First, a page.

The shape of things to come

Hanns Kuttner, at NRO’s Critical Condition blog, offers a reasonably accessible explanation of how the Democrats plan to enact Obamacare. Kuttner says the House Dems will attempt to adopt a “self-executing rule” that, in one vote, passes the Senate health-care-reform bill and a reconciliation bill. If the Dems prevail on that one vote, the Senate health-reform bill would then be sent to the president for his approval. The reconciliation bill would be sent to the Senate for further action.
It’s a weird scheme and one that pushes constitutional limits. As Kuttner notes, though, the judiciary takes a generous view of Congress’ authority to “determine the rules of its proceedings.” Thus, it’s likely that, if the House Dems prevail on their one vote, we will be stuck with some form of Obamacare.
But what form? The reconciliation bill presented to the House via the “self-executing rule” scheme would contain “fixes” that maximize its chances of passage in the House. The Cornhusker Kickback would be eliminated, for example. In addition, it could contain language on abortion designed to assuage Rep. Stupak’s coalition.
House Dems who vote “yes” could then say they voted for the improved legislation, not the Senate bill. Of course, it will be the Senate bill that becomes law, pending whatever happens in the Senate on reconciliation.
As to that matter, the Senate would, as I understand it, be able to make certain fixes, but not others. An abortion fix to its previously passed bill is against the rules and (perhaps more importantly in the current make-it-up-as-you-go-along environment) not desired by the Senate in any case. But other fixes would be permitted, and would require only 50 votes.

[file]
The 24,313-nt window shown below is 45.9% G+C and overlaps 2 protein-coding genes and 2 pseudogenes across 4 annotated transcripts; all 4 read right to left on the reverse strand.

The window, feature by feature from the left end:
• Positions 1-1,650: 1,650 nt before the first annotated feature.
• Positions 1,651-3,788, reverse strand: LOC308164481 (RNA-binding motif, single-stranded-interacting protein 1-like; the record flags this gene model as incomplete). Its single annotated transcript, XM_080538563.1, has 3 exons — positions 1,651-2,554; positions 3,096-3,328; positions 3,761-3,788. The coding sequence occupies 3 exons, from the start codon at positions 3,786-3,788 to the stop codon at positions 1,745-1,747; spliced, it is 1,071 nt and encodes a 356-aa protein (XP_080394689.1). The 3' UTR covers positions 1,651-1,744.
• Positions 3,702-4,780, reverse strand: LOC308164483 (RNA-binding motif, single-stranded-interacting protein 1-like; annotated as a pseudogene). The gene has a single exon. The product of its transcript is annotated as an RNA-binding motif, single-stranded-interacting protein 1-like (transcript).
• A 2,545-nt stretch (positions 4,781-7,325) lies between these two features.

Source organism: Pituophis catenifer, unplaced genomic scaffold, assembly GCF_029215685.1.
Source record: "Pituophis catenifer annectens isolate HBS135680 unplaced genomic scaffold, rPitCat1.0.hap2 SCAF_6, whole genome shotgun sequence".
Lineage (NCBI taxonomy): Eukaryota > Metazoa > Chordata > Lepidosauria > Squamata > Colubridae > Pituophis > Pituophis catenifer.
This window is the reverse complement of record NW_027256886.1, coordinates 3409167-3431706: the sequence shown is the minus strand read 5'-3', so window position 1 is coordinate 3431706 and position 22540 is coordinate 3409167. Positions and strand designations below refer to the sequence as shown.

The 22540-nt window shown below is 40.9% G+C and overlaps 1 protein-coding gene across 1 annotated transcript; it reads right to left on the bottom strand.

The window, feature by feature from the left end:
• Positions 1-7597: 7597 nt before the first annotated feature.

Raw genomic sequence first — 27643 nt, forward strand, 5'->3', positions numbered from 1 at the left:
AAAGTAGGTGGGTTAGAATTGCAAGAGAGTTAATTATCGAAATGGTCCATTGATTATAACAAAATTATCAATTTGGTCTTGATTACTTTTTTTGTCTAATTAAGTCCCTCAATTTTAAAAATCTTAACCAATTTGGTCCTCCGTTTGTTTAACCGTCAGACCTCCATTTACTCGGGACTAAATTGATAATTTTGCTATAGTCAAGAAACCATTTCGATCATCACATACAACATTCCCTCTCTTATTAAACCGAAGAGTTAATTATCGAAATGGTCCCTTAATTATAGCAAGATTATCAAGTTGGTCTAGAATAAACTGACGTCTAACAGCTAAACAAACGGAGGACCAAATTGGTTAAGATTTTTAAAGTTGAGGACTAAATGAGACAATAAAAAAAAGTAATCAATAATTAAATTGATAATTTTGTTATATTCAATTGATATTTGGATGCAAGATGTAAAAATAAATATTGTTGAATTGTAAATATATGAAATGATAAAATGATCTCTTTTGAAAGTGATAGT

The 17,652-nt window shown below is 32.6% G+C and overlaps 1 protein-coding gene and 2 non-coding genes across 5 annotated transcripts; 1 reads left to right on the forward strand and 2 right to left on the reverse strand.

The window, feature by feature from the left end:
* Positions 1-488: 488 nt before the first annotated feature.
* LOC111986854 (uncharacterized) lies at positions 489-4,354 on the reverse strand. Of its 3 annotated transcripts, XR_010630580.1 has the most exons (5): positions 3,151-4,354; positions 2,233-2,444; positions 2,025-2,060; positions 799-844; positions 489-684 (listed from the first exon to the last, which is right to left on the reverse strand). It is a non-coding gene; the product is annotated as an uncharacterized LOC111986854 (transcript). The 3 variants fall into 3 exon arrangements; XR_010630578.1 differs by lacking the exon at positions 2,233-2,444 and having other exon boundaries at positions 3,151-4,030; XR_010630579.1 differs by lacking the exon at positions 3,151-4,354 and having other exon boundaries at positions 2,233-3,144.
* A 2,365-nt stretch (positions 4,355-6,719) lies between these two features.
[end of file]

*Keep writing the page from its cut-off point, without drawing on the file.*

Republicans could try to block them through procedural maneuvers. However, to the extent the fixes are aimed at eliminating or improving bad provisions, the Republicans risk assuming partial ownership of these provisions if they stand in the way of the fix.
As I said, this strategy maximizes the prospect of getting the Senate bill out of the House. But will it succeed? It’s not likely to win over hard-core anti-abortion Democrats like Stupak; they understand that the Senate will nullify the anti-abortion language. However, it may help erode Stupak’s coalition.
The abortion issue aside, even with the prospect of other fixes succeeding in the Senate, some House Dems must still be concerned that the slightly improved version of Obamacare will remain highly unpopular with their constituents. These members must also assess the extent to which the procedural manipulation the Dems are undertaking will deeply offend the folks back home.
All things considered, I agree with Scott — “we should be worried.”

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